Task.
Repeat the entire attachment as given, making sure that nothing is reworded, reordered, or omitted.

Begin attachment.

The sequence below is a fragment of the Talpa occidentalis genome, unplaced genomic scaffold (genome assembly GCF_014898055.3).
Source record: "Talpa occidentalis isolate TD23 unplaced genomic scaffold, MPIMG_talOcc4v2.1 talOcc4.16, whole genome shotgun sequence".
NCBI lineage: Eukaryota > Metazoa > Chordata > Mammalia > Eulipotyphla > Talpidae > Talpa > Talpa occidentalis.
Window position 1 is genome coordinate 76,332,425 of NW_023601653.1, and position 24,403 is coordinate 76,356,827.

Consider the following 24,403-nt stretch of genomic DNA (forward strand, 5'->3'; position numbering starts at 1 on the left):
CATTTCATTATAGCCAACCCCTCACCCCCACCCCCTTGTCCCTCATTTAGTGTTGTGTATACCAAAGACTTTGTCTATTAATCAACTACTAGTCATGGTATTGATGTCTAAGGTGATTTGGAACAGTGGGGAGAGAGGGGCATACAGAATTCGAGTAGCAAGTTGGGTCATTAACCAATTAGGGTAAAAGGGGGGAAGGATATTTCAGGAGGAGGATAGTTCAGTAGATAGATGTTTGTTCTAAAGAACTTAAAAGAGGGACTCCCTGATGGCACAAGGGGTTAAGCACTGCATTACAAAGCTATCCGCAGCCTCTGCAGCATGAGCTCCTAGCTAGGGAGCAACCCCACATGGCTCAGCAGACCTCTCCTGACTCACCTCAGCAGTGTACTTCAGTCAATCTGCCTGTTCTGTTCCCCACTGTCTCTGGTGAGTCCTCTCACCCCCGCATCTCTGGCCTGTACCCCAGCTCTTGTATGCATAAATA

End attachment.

The sequence below is a fragment of the Talpa occidentalis genome, unplaced genomic scaffold (genome assembly GCF_014898055.3).
Source record: "Talpa occidentalis isolate TD23 unplaced genomic scaffold, MPIMG_talOcc4v2.1 talOcc4.16, whole genome shotgun sequence".
NCBI lineage: Eukaryota > Metazoa > Chordata > Mammalia > Eulipotyphla > Talpidae > Talpa > Talpa occidentalis.
Window position 1 is genome coordinate 76,332,425 of NW_023601653.1, and position 24,403 is coordinate 76,356,827.

Consider the following 24,403-nt stretch of genomic DNA (forward strand, 5'->3'; position numbering starts at 1 on the left):
CATTTCATTATAGCCAACCCCTCACCCCCACCCCCTTGTCCCTCATTTAGTGTTGTGTATACCAAAGACTTTGTCTATTAATCAACTACTAGTCATGGTATTGATGTCTAAGGTGATTTGGAACAGTGGGGAGAGAGGGGCATACAGAATTCGAGTAGCAAGTTGGGTCATTAACCAATTAGGGTAAAAGGGGGGAAGGATATTTCAGGAGGAGGATAGTTCAGTAGATAGATGTTTGTTCTAAAGAACTTAAAAGAGGGACTCCCTGATGGCACAAGGGGTTAAGCACTGCATTACAAAGCTATCCGCAGCCTCTGCAGCATGAGCTCCTAGCTAGGGAGCAACCCCACATGGCTCAGCAGACCTCTCCTGACTCACCTCAGCAGTGTACTTCAGTCAATCTGCCTGTTCTGTTCCCCACTGTCTCTGGTGAGTCCTCTCACCCCCGCATCTCTGGCCTGTACCCCAGCTCTTGTATGCATAAATA